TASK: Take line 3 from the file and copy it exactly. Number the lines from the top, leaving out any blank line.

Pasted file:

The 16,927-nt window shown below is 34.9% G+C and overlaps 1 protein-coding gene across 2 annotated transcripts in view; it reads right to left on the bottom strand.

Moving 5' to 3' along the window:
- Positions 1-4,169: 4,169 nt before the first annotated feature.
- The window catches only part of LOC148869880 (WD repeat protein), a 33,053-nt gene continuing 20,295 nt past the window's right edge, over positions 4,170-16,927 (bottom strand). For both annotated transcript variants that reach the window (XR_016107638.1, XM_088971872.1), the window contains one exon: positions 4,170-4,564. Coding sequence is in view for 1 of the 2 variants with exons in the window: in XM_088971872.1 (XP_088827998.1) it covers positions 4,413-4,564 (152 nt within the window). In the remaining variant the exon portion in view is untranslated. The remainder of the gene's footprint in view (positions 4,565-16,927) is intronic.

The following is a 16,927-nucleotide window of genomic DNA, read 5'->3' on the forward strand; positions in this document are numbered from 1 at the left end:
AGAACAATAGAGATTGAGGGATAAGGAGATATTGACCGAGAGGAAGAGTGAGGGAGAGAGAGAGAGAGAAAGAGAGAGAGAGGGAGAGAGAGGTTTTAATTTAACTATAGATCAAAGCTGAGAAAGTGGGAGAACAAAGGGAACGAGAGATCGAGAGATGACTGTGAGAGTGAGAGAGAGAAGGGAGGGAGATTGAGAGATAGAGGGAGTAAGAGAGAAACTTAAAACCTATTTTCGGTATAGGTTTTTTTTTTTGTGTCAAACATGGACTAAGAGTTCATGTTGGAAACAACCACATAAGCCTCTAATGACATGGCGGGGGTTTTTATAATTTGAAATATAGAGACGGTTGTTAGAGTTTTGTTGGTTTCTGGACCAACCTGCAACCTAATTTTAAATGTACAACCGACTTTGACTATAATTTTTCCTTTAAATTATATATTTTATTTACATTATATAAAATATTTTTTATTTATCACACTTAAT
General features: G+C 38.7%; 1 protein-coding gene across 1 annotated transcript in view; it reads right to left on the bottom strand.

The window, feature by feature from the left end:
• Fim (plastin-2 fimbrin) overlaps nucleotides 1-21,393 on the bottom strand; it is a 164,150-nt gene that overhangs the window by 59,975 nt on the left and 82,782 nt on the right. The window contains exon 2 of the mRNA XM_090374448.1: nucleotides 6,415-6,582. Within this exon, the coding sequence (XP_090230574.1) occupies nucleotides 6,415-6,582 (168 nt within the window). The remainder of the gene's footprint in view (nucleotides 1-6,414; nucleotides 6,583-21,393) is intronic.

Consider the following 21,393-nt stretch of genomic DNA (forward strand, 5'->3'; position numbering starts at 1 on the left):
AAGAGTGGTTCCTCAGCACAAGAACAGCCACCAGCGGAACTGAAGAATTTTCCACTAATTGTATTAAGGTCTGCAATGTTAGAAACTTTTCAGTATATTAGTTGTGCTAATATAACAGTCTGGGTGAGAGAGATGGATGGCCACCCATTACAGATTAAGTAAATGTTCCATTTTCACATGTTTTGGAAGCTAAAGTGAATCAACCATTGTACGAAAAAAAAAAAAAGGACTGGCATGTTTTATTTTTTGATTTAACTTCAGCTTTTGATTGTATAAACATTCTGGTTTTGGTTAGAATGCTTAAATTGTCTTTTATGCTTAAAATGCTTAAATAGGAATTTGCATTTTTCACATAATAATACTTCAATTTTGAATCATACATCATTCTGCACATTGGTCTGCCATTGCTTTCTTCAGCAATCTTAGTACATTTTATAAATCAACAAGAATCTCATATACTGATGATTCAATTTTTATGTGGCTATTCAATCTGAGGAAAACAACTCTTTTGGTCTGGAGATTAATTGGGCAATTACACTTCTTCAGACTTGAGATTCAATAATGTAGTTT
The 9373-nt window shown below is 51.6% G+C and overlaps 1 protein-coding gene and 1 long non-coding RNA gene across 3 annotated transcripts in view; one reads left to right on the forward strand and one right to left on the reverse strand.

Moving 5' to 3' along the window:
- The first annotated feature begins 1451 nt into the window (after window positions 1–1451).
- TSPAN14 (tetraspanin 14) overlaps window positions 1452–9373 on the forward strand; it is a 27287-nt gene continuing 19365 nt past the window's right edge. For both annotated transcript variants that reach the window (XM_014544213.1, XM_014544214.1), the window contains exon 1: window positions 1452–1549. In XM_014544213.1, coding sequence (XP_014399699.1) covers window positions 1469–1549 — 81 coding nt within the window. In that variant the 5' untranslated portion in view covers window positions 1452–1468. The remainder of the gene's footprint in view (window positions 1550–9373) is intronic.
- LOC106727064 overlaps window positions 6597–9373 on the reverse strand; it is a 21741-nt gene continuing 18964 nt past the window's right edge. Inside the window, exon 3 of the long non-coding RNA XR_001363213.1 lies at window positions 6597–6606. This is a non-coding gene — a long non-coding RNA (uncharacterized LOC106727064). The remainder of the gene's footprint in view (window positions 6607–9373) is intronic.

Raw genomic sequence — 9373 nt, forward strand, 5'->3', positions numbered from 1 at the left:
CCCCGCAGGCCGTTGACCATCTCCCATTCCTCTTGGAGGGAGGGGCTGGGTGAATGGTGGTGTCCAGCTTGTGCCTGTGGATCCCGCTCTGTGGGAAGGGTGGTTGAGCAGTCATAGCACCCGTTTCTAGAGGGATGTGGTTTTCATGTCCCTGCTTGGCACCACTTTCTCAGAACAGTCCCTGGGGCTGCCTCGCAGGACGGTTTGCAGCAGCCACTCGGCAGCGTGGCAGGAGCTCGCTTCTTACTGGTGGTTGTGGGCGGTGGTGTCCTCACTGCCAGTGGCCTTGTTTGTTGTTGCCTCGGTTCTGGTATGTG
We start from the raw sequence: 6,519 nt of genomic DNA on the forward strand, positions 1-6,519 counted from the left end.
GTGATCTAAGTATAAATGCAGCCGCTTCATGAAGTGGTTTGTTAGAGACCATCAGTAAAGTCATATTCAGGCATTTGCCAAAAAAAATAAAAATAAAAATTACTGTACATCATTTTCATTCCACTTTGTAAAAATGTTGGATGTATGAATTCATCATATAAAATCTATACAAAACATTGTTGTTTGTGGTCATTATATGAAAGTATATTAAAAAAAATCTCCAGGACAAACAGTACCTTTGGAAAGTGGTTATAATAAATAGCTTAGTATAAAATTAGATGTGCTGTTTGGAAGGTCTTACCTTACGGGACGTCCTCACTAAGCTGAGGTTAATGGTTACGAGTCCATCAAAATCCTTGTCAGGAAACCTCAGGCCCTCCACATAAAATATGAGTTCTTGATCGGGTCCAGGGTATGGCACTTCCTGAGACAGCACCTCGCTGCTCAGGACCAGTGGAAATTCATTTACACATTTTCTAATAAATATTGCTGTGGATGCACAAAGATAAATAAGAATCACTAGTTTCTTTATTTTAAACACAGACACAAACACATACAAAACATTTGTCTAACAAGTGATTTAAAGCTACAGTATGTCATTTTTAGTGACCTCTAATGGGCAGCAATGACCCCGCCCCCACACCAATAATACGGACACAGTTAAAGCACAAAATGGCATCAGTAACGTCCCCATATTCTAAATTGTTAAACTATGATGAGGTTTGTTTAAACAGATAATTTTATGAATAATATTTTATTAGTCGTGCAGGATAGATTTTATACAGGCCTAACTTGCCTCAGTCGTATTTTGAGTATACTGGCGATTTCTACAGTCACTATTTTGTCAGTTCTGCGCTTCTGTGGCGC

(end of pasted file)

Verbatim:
- Positions 1-4,169: 4,169 nt before the first annotated feature.